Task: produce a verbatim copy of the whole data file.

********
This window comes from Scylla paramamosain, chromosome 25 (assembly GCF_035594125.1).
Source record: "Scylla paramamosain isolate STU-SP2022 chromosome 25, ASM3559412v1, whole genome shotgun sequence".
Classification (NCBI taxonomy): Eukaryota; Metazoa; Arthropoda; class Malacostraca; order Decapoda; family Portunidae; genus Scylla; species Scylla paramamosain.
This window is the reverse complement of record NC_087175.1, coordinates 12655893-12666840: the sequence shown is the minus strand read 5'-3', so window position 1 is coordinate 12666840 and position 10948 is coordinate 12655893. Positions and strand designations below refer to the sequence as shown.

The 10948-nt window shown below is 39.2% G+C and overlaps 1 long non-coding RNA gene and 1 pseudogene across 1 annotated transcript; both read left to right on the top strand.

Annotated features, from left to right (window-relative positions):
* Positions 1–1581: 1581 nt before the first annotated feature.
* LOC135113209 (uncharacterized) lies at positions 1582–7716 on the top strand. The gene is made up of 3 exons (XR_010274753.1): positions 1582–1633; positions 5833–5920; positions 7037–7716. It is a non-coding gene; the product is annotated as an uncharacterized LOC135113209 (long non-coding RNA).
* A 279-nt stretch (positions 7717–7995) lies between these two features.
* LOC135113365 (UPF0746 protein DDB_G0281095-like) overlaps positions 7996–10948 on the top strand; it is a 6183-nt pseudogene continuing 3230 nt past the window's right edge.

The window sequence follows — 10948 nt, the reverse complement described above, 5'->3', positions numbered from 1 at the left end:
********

This window comes from Scylla paramamosain, chromosome 25 (assembly GCF_035594125.1).
Source record: "Scylla paramamosain isolate STU-SP2022 chromosome 25, ASM3559412v1, whole genome shotgun sequence".
Classification (NCBI taxonomy): Eukaryota; Metazoa; Arthropoda; class Malacostraca; order Decapoda; family Portunidae; genus Scylla; species Scylla paramamosain.
This window is the reverse complement of record NC_087175.1, coordinates 12655893-12666840: the sequence shown is the minus strand read 5'-3', so window position 1 is coordinate 12666840 and position 10948 is coordinate 12655893. Positions and strand designations below refer to the sequence as shown.

The 10948-nt window shown below is 39.2% G+C and overlaps 1 long non-coding RNA gene and 1 pseudogene across 1 annotated transcript; both read left to right on the top strand.

Annotated features, from left to right (window-relative positions):
* Positions 1–1581: 1581 nt before the first annotated feature.
* LOC135113209 (uncharacterized) lies at positions 1582–7716 on the top strand. The gene is made up of 3 exons (XR_010274753.1): positions 1582–1633; positions 5833–5920; positions 7037–7716. It is a non-coding gene; the product is annotated as an uncharacterized LOC135113209 (long non-coding RNA).
* A 279-nt stretch (positions 7717–7995) lies between these two features.
* LOC135113365 (UPF0746 protein DDB_G0281095-like) overlaps positions 7996–10948 on the top strand; it is a 6183-nt pseudogene continuing 3230 nt past the window's right edge.

The window sequence follows — 10948 nt, the reverse complement described above, 5'->3', positions numbered from 1 at the left end: